With all the spectacle of the Presidential election, it’s easy to forget about the vitally-important referendums that Americans across the country will be deciding. Here, in the District of Columbia, residents will be voting on the age-old question that has been considered for as long as the city has existed: should DC be made a state? All across the city, activists, as well as students on campus, have been rallying residents to support this plan to spur Congress to approve DC statehood.
Proponents of the referendum argue that it is a fundamental aspect of our democracy that its citizens have representation in the federal government, including residents of the District. DC statehood would also grant the city much more local autonomy, beyond the Home Rule Act and towards more total control of internal affairs without congressional oversight.
At the theoretical level, these proponents are right: DC residents should have representation in the federal government. The United States of America was founded a nation with the fundamental values of life, liberty, and the pursuit of happiness for all citizens, and this includes the right to vote and be represented in federal affairs. In our own Declaration of Independence, the Founding Fathers condemned King George III for “[refusing] to pass other Laws for the accommodation of large districts of people, unless those people would relinquish the right of Representation in the Legislature, a right inestimable to them and formidable to tyrants only.”
When dealing with the actual enactment, though, DC statehood quickly becomes problematic. Eschewing partisanship, the motion to make DC the 51st state violates several key clauses of the Constitution. Immediately noticeable, DC statehood goes against Article I, Section 8 of the Constitution, which grants Congress the sole authority to govern the District as the home of the federal government. This was put in place primarily to ensure the unbiased protection of the location of the federal government, inspired by previous revolts and failures to ensure safety in 1780’s Philadelphia.
While it is consistent with our nation’s founding principles that all people have representation in the federal government, it is similarly important that our nation’s capital have the necessary security ensured by the Constitution to allow for the proper functions of government.
However, while few would think of physically holding the federal government hostage, the idea of Congress’ primacy still remains. While constant interference in local affairs may be excessive, the federal government should take the necessary steps to ensure that the proper functions of government may occur, and this requires territorial security. Though the actual government buildings would remain federal land, transferring local governing authority from Congress to ‘New Columbia’ would put that authority in jeopardy.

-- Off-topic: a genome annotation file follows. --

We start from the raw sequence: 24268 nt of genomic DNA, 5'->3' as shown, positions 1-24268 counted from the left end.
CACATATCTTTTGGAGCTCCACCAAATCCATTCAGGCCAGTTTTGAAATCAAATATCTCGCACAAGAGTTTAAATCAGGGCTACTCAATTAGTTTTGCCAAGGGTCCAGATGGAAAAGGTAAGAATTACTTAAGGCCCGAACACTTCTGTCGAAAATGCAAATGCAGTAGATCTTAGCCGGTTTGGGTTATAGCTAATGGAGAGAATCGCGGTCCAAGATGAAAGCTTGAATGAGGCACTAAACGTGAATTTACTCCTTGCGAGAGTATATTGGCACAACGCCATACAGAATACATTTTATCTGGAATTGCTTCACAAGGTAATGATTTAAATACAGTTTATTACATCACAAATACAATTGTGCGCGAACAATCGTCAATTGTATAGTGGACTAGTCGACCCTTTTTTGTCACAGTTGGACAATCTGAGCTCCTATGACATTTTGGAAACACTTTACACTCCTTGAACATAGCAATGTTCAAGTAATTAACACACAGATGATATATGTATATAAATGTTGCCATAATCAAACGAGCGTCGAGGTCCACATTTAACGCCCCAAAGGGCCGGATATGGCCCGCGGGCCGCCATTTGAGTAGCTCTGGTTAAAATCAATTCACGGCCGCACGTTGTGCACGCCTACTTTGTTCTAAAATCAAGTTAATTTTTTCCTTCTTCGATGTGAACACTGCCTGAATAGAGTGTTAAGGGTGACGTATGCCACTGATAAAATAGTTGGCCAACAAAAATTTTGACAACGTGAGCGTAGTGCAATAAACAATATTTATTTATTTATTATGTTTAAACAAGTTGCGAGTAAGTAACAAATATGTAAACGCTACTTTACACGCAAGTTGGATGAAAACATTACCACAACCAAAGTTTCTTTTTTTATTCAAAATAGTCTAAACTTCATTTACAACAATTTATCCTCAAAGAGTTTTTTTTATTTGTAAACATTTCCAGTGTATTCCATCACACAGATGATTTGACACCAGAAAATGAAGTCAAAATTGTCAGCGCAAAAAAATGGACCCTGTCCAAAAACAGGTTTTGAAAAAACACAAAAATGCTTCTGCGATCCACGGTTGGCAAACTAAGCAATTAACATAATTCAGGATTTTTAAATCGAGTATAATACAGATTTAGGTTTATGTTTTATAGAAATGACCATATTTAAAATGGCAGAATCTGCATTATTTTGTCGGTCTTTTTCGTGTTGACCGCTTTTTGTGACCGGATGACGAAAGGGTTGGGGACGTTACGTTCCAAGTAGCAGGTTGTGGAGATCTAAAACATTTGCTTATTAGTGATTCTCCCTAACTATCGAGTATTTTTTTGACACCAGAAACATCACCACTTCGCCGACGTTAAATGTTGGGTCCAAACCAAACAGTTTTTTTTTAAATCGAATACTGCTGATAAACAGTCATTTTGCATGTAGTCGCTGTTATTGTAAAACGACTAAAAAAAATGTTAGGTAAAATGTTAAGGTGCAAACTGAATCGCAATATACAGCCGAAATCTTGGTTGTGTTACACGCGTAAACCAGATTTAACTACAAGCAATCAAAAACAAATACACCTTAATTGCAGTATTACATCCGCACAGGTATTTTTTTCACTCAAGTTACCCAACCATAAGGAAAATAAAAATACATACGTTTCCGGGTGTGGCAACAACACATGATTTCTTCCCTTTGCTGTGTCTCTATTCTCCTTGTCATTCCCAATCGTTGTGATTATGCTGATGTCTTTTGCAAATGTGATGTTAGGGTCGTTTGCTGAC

DC statehood is problematic because of another clause in the Constitution. Article IV discusses the duties of a state, and Section 3 prohibits a new state from being formed within an existing one. The problem here is that the creation of New Columbia would misuse previous land granted by Maryland. In the original cessation of land to create DC, Maryland explicitly noted that the land is being granted to carry out the duties of Article I, Section 8. If DC no longer houses the federal government, Maryland could take issue with the use of its former land.
So where does this leave the referendum? While the District is pursuing statehood in a method comparable to Tennessee (presenting a democratically-approved Constitution to Congress), it is still Congress’ decision to act on the matter. In essence, a Constitutional amendment is required to fully grant DC statehood status and federal representation, and the last attempt in 1978, though passing Congress, failed to be ratified by enough states to be enacted.
One alternative to the statehood question is retrocession of the District’s residential land back to Maryland. This is what happened with Alexandria and Virginia’s contribution to the District in 1846, though this move was primarily to protect slavery in the region. With retrocession to Maryland, though, residents of the District would gain representation through Maryland’s delegation, allowing for the integration of two very comparable cultures while also benefiting from administrative economies of scale with Maryland’s established state services. However, the argument could be made that this would still jeopardize Congress’ local authority in the District, producing similar problems.
Ultimately, the question of DC statehood can’t be resolved so easily. While it is consistent with our nation’s founding principles that all people have representation in the federal government, it is similarly important that our nation’s capital have the necessary security ensured by the Constitution to allow for the proper functions of government. DC residents should be represented, but statehood won’t make all of the problems disappear.